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News > Annoucements > TOWNEND, James Barrie Stanley, QC

TOWNEND, James Barrie Stanley, QC

You are warmly welcomed to leave a message below, share your memories, and celebrate the life of James Townend, who we sadly lost in 2018.
1 Apr 2019
TOWNEND, James Barrie Stanley, QC

Died on 17 December 2018, aged 80. The following obituary was published in the Telegraph:

James Townend, who has died aged 80, was a fearless advocate gifted with a brilliant turn of phrase and considerable courtroom presence.

As a QC at the Family Bar he played a prominent part in the Cleveland child abuse inquiry in 1987, representing senior social workers and conducting what the Telegraph considered the fiercest cross-examination of the lengthy proceedings when he accused a police surgeon of hypocrisy over her criticism of paediatricians. He also served as chairman of the Family Law Bar Association between 1986 and 1988. But he was also in demand in other legal areas.

In crime, he was involved in many murder and other serious cases and in 2002 represented the Royal Butler, Harold Brown, who had been charged with stealing from Princess Diana. The charge was dropped following the Queen’s intervention in the trial of the other Royal Butler, Paul Burrell.

Townend made an astonishing disclosure in court in response to a prosecution statement playing down the extent and value of royal gifts to servants. Had the case against Brown gone ahead, Townend said he would have produced evidence that the Prince of Wales had offered a gold wedding ring as a gift to someone on his staff.

The Prince, Townend added, had scribbled a note on the back of an envelope saying: “There is a very good gold wedding ring here which someone in the office might find useful”. It was not clear whose ring it was, but St James’s Palace insisted it was not the Prince’s own, which he continued to wear under his signet ring.

After his client walked free from the Old Bailey, Townend might have permitted himself a smile of satisfaction at one newspaper report headed “Another Butler Who Didn’t Do It”. He appeared in many cases exciting press coverage over the years, and had an eye for an attractive angle. In 1986, when he prosecuted a man at Lewes Crown Court accused of stabbing a pregnant 17-year-old girl to death while stoned on strong lager and LSD, he said the accused man was obsessed with black magic and wanted to witness a human sacrifice.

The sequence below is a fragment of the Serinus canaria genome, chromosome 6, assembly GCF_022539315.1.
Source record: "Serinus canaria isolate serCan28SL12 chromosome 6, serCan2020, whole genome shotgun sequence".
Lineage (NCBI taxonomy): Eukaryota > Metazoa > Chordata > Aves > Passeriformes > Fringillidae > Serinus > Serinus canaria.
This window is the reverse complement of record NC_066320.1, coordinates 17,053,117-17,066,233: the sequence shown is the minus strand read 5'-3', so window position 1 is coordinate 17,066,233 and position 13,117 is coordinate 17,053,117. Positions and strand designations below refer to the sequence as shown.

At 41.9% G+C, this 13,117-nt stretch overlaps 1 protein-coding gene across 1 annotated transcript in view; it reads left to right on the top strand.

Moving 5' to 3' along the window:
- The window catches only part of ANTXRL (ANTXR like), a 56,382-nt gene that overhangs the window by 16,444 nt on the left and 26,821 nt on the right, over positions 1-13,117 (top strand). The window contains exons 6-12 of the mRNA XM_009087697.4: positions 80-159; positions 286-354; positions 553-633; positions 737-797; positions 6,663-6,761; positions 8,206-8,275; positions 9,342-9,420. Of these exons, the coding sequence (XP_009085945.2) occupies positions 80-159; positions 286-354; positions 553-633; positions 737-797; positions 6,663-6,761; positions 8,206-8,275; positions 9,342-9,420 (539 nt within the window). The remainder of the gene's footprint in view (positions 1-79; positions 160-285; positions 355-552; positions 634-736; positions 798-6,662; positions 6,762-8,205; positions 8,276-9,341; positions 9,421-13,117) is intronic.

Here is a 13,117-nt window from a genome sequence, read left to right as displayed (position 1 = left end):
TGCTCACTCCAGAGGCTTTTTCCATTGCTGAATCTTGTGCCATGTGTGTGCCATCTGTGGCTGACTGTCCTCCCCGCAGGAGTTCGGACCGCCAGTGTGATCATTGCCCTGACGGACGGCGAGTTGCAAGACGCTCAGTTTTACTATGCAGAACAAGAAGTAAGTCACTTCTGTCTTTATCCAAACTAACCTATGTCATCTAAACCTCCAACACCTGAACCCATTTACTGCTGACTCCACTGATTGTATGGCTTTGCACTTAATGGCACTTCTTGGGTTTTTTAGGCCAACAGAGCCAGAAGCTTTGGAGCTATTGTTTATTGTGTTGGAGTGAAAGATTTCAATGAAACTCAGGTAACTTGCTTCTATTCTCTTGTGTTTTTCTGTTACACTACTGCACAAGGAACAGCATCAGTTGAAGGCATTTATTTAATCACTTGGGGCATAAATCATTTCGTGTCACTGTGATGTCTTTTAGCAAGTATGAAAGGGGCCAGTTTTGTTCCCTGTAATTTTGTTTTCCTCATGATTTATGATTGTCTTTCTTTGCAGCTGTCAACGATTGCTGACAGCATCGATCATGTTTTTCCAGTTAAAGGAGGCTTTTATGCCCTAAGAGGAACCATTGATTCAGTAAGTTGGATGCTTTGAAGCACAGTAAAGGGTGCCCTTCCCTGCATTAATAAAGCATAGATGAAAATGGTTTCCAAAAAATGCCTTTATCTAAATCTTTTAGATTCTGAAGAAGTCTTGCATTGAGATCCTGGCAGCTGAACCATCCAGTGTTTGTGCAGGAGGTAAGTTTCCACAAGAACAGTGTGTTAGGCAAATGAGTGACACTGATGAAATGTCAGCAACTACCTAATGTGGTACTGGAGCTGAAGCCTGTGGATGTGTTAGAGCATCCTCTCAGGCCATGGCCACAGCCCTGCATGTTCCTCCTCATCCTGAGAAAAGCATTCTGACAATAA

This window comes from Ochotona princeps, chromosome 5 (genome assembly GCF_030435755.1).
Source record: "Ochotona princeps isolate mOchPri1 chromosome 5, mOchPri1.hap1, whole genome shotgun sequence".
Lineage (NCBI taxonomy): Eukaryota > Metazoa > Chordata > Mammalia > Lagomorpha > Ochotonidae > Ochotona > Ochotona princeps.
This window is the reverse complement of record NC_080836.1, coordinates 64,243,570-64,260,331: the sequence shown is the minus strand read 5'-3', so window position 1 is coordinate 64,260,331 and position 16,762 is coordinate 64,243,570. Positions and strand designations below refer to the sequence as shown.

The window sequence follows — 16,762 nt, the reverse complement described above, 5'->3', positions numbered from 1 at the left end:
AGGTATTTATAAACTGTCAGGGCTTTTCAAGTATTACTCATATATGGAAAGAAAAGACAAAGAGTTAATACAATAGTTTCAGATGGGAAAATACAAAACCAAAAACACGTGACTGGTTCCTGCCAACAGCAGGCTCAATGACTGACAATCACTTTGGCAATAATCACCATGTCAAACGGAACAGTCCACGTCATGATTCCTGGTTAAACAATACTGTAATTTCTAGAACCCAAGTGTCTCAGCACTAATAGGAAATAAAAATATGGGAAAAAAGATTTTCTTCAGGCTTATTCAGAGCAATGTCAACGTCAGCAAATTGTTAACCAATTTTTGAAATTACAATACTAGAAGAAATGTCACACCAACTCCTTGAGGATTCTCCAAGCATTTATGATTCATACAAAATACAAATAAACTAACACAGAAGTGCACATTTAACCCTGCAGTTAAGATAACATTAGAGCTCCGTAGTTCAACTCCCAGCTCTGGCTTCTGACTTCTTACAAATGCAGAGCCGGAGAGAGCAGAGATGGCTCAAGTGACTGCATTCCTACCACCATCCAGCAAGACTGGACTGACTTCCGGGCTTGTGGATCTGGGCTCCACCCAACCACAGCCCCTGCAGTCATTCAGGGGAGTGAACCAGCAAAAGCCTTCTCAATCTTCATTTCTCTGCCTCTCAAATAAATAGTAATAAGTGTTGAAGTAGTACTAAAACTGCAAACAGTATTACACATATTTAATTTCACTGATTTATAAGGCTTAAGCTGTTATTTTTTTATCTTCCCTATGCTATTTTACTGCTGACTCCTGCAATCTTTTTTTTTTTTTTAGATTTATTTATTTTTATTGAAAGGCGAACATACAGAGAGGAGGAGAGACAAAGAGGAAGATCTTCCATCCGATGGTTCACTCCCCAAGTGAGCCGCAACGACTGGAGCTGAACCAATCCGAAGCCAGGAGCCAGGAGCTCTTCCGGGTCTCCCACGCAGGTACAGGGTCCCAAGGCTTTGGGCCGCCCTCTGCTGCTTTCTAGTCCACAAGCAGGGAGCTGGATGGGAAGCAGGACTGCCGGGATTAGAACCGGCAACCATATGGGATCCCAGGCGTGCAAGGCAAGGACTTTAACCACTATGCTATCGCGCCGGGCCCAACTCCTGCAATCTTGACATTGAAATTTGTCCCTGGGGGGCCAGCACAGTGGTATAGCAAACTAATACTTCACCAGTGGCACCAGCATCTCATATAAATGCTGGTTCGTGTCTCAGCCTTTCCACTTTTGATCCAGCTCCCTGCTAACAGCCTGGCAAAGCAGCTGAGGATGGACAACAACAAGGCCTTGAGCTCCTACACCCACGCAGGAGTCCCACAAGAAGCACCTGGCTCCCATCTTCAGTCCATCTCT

Defending a wealthy farmer accused of cutting down protected trees on his land in 1984, Townend lost the case but won a eight-week reprieve for his client by persuading the judge to postpone the two-month jail sentence he had imposed until the farmer had finished gathering in the harvest.

Under the headline “Wife in bikini took lessons on guitar”, the Telegraph reported in 1978 how Townend, sitting as a judge at the High Court, granted a woman a divorce on the grounds of her husband’s unreasonable behaviour even though she had made numerous “conquests” of local men, including a window cleaner from whom she had received music tuition clad in her swimsuit. The husband had branded her “the village whore”.

James Barrie Stanley Townend was born at Deal, Kent, on February 21 1938. From Tonbridge School he went to Lincoln College, Oxford,
and after National Service was called to the Bar at Middle Temple in 1962. He soon built up a successful practice at the Family Bar, being much in demand by the London “Magic Circle” divorce firms, acting in the late 1960s for Earl Spencer (then Viscount Althorp) in his successful custody claim in respect of the young Diana.

Townend took Silk in 1978 and became a Recorder of the Crown Court the following year: impressive achievements. For many years he also sat as a deputy High Court Judge of the Family Division and became a Bencher of his Inn.

In the 1990s he had an extensive practice in professional negligence cases involving potentially negligent surveyors, solicitors and accountants. It was especially in this last area where he belied his frequent assertions that he knew no law. So much in demand was he that once, when he had to be in Canterbury Crown Court on a criminal case in the morning, his client in a family case due on in London that afternoon hired a helicopter to fly him from a field just outside Canterbury to make sure he was back in London in time.

In 1982 he became Head of his Chambers at 1 King’s Bench Walk, a position he held for 17 years, and where he led with firmness and benevolence. Townend was one of life’s great raconteurs, blessed with abundant charm and wit. When the wife of a senior member of his Chambers was made a dame, at the celebratory party he closed his congratulatory speech by saying: “All that’s now left is for her husband to make a lady of her.”

He was as comfortable in his three-piece suits, with watch chain across his front, as in his favourite pair of lime-green slacks covered with colourful pictures of parrots. He was a bon vivant, and alcohol always flowed freely at his home in Kingston, where in the conservatory a large chemist’s dispenser held neat gin from which visitors were encouraged to help themselves. When he was Head of Chambers, the AGMs were held beside his swimming pool, with business usually dispatched within an hour so as not to delay the more serious concerns of the day.

Following his retirement he returned to Deal to enjoy wine, conversation and good company as well as fishing and sailing, while maintaining his “open door” policy for visitors.

James Townend’s first marriage, to Airelle Claire (née Nies), was dissolved in 2005. Three years later he married Marleen Marie Lucie (née Deknudt), who survives him with a stepdaughter from his first marriage.

(Sc 51-55)

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